These cars are made to be driven in cities primarily, and that’s exactly what our testing procedure focused on. Potholes, road joins, roundabouts, traffic lights, speed bumps, traffic - it was all part of the sequence.
In the cornering bits of city driving, the Mazda was the most fun. Its steering sets it apart from the other models, feeling a bit more involving and lively but also offering really nice weighting at pace.
Its turning circle is tight, too, with a turning radius of just 9.4m compared with 9.6m for the Yaris, 10.4m for the Accent and 10.6m for the Polo.
But while it corners nicely, the suspension is both very low (we scraped at the front more than any other car here - but there are no ground clearance figures offered by these brands) and also very firm and often thumpy, resulting in a punishing ride over broken surfaces. You might excuse it in a sportier model, but the performance of the 2 doesn’t justify the behaviour.
That’s because its engine is a real whinger of a thing. It’s almost reluctant to accelerate, with a wheezy nature to it “that doesn’t sound like a new car”, according to one of our guest testers.
The automatic transmission does a good job of making the most of the engine, and it’s best in sport mode, but even then, it wasn’t a lot of fun in stop-start traffic.
It was also the noisiest of these four by some margin for road noise, and also the hardest to see out of because of its raked window line and badly shaped mirrors (including a weirdly non-convex mirror on the driver’s side).
“The visibility from the driver’s seat is so bad - you really can’t take advantage of the size of the car because it’s comparatively so hard to see out of,” said one of our testers.
It was surprising how little all of our judges - myself included - enjoyed the Mazda. We expected a lot more.
One that surprised us all was the Hyundai.
The engine was what separated it from the rest. It offered the most peppy response without any hesitation, building pace with a fair bit of noise accompanying it, but doing so in a brisk manner.
We didn’t do 0-100 acceleration speed testing as part of this review, but it would have been the winner based on seat of the pants and its performance figures.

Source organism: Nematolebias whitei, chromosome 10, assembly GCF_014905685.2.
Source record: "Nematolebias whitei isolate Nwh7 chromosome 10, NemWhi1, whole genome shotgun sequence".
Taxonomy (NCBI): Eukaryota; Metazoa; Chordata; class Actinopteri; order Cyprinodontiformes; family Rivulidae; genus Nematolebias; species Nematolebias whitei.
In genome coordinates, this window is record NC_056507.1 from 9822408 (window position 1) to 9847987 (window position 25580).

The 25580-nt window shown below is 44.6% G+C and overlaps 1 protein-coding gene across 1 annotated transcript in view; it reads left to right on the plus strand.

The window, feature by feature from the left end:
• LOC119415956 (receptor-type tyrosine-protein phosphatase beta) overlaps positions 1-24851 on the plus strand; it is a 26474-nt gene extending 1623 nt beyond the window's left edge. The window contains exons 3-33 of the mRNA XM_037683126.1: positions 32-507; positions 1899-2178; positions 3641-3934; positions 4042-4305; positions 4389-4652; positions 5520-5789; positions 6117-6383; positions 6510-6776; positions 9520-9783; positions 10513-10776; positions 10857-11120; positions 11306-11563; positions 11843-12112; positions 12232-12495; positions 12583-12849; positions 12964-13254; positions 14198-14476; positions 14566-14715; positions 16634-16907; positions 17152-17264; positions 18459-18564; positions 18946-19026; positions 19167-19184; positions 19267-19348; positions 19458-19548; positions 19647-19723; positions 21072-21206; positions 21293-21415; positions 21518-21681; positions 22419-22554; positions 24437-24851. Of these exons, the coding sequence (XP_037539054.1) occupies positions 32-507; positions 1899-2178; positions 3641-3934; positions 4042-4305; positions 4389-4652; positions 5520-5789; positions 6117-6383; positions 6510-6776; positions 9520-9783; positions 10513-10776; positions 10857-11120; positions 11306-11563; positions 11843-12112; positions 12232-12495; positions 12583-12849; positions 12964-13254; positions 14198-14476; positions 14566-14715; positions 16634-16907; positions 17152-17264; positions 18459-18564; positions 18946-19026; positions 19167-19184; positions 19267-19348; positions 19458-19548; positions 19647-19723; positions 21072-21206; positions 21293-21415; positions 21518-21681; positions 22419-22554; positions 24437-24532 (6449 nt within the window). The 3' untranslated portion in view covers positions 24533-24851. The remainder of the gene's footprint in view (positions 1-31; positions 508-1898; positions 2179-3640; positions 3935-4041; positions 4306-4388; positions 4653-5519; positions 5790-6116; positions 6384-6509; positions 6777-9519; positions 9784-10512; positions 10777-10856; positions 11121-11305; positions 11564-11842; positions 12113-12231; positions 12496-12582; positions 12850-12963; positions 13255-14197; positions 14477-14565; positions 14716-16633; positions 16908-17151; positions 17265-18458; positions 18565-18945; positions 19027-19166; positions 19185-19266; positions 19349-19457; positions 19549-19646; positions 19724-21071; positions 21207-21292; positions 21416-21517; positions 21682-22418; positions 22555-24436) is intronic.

The transmission acted pretty smartly, too, though it is still eager to shift up to save fuel. Which it clearly failed at.
Even though it has four-wheel disc brakes, the pedal response was underwhelming.
The Accent’s suspension felt the most sporty and in tune with the road below - you feel a lot more of the little lumps and bumps in the road, and the wheels can sink into potholes with a thump.
The rear suspension rebounds a bit abruptly, though, and I personally found it too sharp for a car like this - but the three other judges on this test rated the drive experience highly.
I found the steering to be a bit dead on centre, but it was generally very easy to turn the wheel in roundabouts and during parking moves.
Driving in the Toyota it’s like you’ve got comfort mode selected.
The suspension is soft, to the point where it’ll wobble and wallow from side to side. That also means that it can be upset by successive rapid-fire bumps - but if you prefer a softer ride in the city, it might be ideal for you. It’s definitely set up for comfort rather than ultimate control.
The steering is light at lower speeds, which is great in tight streets and parking lots, but when you slow down from higher speed it can be a touch odd in its weighting.
The engine is hardly a hero, with modest outputs and relatively meagre punch on offer. It was inoffensive in lower speed urban driving - it’s just when you get up to higher speed on a highway that you start to notice it struggling.
The four-speed auto works decently around town, but it is let down by a lack of extra gears to play with. That said, I’d take a decently configured four-speed auto over a fidgety six-speeder any day.
The Polo was the best of the bunch for suspension control and comfort overall. You notice little lumps in the road, but the suspension does a really good job of isolating the cabin from the worst of the road surface.
The steering was also found to be the best balance of nice weighting and easy usability. It feels like a more mature offering than its competitors in terms of driving manners - like an adult amongst teenagers.
And you need to act like an adult when you’re driving it, because it takes a bit more thinking when you accelerate from a standstill.
The combination of a turbocharged engine, a dual-clutch transmission and stop-start conspire to make traffic clogs a bit more of a challenge. You can’t simply plant the right pedal - you’ve got to manage your throttle.
I can understand why that could be enough to turn off customers, and thoroughly recommend you ask for a lengthy test drive and try and find some traffic to see if you can deal with it.
But once you’re above 10km/h you’ll be rewarded with a thrusty engine, a nice three-cylinder thrum, and a transmission that is snappy and smart with its logic when you ask more of the engine.
Plus the brakes are typical VW - and by that I mean they’re bitey and trustworthy.
All four of our testers felt the VW was the most grown up of these cars. A sensible and smart offering - if you can afford it.
|Hyundai Accent Sport||7|
|Mazda 2 Neo||6|
|Toyota Yaris Ascent||6|
|Volkswagen Polo Trendline||7|